Medicare history begins in 1965, with the Social Security Act which was signed by President Lyndon Johnson. The Act was implemented to amended the current Social Security legislation. President Johnson immediately enrolled former President Truman and his wife, as the first two beneficiaries if medicare.
History continues to show changes to medicare and medicare benefits, but the program continues to provide benefits to all Americans over 65 and to those that have special circumstances, such as being eligible for permanent disability.
The history of medicare has indicated that the cost of the program will continue to rise, as many Americans begun to reach the age of eligibility. In fact, in the past , there had been a cap on maximum contributions.
Contributions to medicare are taken as a portion of payroll taxes, with half of those taxes being paid by the employee and the other half being paid by the employer. Previously, payments were only made up to a certain point.
However, the rising cost of the program necessitated that the payments no longer be capped and working Americans and their employers are taxed as a flat percentage of their salary, no matter what the salary is.
Several Presidents have attempted to reform the medicare program, including President Clinton. However, it appears that further reform is necessary in order for the program to be continually funded, allowing Americans to have access to the program.
1960 – PL 86-778 Social Security Amendments of 1960 (Kerr-Mills aid)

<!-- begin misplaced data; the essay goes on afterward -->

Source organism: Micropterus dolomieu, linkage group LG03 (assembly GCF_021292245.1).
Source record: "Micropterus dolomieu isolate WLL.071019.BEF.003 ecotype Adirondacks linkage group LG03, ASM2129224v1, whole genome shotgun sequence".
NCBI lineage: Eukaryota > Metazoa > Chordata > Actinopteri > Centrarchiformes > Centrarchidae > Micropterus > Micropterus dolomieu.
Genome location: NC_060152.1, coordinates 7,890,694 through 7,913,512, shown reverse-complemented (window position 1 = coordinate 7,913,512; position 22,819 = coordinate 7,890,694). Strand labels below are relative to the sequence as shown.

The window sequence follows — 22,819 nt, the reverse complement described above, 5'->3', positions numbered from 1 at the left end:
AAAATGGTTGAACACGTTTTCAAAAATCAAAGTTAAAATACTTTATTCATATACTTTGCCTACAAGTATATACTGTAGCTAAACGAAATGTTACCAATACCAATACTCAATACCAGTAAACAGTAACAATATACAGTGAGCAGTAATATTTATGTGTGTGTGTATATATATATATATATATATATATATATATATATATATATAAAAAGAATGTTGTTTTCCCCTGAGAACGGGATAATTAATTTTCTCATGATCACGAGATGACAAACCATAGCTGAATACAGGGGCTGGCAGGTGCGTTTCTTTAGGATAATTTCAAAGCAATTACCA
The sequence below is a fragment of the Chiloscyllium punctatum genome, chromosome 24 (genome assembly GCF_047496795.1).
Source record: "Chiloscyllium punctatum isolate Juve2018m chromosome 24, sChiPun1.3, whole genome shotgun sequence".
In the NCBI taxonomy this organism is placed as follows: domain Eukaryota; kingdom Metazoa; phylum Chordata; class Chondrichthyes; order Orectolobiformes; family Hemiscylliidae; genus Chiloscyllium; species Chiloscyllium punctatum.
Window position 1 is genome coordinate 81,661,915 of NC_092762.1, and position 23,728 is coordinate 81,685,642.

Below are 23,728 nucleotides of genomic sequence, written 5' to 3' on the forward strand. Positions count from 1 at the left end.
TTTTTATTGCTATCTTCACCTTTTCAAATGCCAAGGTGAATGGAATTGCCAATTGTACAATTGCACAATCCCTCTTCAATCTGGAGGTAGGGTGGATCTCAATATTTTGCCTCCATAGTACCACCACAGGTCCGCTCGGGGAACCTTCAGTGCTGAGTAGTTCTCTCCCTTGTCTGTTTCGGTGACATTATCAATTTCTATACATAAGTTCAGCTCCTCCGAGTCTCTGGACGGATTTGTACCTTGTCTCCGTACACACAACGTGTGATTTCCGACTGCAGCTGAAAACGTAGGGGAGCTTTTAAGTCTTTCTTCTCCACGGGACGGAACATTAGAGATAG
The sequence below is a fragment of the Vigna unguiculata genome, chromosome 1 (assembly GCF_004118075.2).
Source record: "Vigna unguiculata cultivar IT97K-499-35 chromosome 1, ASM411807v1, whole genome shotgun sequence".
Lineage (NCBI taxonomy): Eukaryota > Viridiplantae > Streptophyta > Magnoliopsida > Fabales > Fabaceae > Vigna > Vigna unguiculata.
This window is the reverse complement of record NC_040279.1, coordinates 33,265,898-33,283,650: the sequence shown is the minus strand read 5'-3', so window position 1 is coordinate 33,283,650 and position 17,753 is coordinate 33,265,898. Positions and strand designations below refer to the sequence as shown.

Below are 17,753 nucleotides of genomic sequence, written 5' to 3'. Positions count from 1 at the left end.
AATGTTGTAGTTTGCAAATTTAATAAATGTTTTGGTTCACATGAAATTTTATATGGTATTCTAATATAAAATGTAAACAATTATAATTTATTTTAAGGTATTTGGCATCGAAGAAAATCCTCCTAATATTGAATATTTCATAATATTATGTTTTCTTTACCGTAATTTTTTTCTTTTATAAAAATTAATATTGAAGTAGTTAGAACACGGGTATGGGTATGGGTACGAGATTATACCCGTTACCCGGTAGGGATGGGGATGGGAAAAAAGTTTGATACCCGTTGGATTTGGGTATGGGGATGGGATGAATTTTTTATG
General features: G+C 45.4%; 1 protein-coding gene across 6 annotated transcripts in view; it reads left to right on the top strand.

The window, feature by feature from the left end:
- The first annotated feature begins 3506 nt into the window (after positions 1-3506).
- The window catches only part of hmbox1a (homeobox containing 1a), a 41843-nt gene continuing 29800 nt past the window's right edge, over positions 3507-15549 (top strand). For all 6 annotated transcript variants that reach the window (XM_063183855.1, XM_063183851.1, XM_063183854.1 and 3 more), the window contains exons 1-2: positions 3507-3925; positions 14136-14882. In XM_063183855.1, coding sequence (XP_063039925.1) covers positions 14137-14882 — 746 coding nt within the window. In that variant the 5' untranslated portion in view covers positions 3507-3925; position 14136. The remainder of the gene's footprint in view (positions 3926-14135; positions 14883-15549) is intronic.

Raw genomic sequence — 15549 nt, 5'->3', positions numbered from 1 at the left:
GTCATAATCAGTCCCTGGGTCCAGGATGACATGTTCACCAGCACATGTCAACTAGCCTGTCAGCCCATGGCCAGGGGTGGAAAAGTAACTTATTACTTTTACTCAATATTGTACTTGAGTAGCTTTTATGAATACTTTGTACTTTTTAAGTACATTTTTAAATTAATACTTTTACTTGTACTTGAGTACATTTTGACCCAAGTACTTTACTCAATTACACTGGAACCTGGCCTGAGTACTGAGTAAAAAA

1965 — PL 89-97 Social Security Act of 1965, Establishing Medicare Benefits 
1980 — Medicare Secondary Payer Act of 1980, prescription drugs coverage added
1988 — PL 100-360 Medicare Catastrophic Coverage Act of 1988
1989 — Medicare Catastrophic Coverage Repeal Act of 1989
1997 — PL 105-33 Balanced Budget Act of 1997
2003 — PL 108-173 Medicare Prescription Drug, Improvement, and Modernization Act
2010 – Patient Protection and Affordable Care Act and Health Care and Education Reconciliation Act
President Bill Clinton attempted an overhaul of Medicare through his health care reform plan in 1993-1994 but was unable to get the legislation passed by Congress.
In 2003 Congress passed the Medicare Prescription Drug, Improvement, and Modernization Act, which President George W. Bush signed into law on December 8, 2003. Part of this legislation included filling gaps in prescription-drug coverage left by the Medicare Secondary Payer Act that was enacted in 1980. The 2003 bill strengthened the Workers' Compensation Medicare Set-Aside Program (WCMSA) that is monitored and administered by CMS.
On August 1, 2007, the U.S. House United States Congress voted to reduce payments to Medicare Advantage providers in order to pay for expanded coverage of children's health under the SCHIP program. As of 2008, Medicare Advantage plans cost, on average, 13 percent more per person insured than direct payment plans
Many health economists have concluded that payments to Medicare Advantage providers have been excessive. The Senate, after heavy lobbying from the insurance industry, declined to agree to the cuts in Medicare